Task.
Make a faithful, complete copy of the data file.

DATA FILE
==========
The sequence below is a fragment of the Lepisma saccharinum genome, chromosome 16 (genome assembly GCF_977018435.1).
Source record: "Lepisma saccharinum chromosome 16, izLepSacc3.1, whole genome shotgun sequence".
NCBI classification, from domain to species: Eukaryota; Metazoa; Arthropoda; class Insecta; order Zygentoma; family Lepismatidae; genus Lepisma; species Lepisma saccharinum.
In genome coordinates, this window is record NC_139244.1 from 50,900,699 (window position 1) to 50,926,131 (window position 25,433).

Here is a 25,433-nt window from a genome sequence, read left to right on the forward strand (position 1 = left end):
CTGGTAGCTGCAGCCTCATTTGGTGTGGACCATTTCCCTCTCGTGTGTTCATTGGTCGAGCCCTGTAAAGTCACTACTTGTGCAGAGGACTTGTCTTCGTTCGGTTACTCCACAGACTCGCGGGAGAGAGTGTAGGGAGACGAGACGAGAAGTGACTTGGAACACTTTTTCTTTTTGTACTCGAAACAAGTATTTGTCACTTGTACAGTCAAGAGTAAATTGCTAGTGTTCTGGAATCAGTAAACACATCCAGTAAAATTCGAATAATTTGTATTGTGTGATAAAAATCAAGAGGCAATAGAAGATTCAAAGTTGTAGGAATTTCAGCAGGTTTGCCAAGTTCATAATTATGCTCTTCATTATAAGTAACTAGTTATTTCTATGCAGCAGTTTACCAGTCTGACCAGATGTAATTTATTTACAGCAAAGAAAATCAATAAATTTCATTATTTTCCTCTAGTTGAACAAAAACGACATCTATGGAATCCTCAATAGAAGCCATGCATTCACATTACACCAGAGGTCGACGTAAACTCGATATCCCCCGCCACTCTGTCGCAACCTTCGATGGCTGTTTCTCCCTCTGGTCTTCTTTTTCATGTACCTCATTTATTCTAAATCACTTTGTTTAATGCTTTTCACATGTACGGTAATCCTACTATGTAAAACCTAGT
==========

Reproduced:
The sequence below is a fragment of the Lepisma saccharinum genome, chromosome 16 (genome assembly GCF_977018435.1).
Source record: "Lepisma saccharinum chromosome 16, izLepSacc3.1, whole genome shotgun sequence".
NCBI classification, from domain to species: Eukaryota; Metazoa; Arthropoda; class Insecta; order Zygentoma; family Lepismatidae; genus Lepisma; species Lepisma saccharinum.
In genome coordinates, this window is record NC_139244.1 from 50,900,699 (window position 1) to 50,926,131 (window position 25,433).

Here is a 25,433-nt window from a genome sequence, read left to right on the forward strand (position 1 = left end):
CTGGTAGCTGCAGCCTCATTTGGTGTGGACCATTTCCCTCTCGTGTGTTCATTGGTCGAGCCCTGTAAAGTCACTACTTGTGCAGAGGACTTGTCTTCGTTCGGTTACTCCACAGACTCGCGGGAGAGAGTGTAGGGAGACGAGACGAGAAGTGACTTGGAACACTTTTTCTTTTTGTACTCGAAACAAGTATTTGTCACTTGTACAGTCAAGAGTAAATTGCTAGTGTTCTGGAATCAGTAAACACATCCAGTAAAATTCGAATAATTTGTATTGTGTGATAAAAATCAAGAGGCAATAGAAGATTCAAAGTTGTAGGAATTTCAGCAGGTTTGCCAAGTTCATAATTATGCTCTTCATTATAAGTAACTAGTTATTTCTATGCAGCAGTTTACCAGTCTGACCAGATGTAATTTATTTACAGCAAAGAAAATCAATAAATTTCATTATTTTCCTCTAGTTGAACAAAAACGACATCTATGGAATCCTCAATAGAAGCCATGCATTCACATTACACCAGAGGTCGACGTAAACTCGATATCCCCCGCCACTCTGTCGCAACCTTCGATGGCTGTTTCTCCCTCTGGTCTTCTTTTTCATGTACCTCATTTATTCTAAATCACTTTGTTTAATGCTTTTCACATGTACGGTAATCCTACTATGTAAAACCTAGT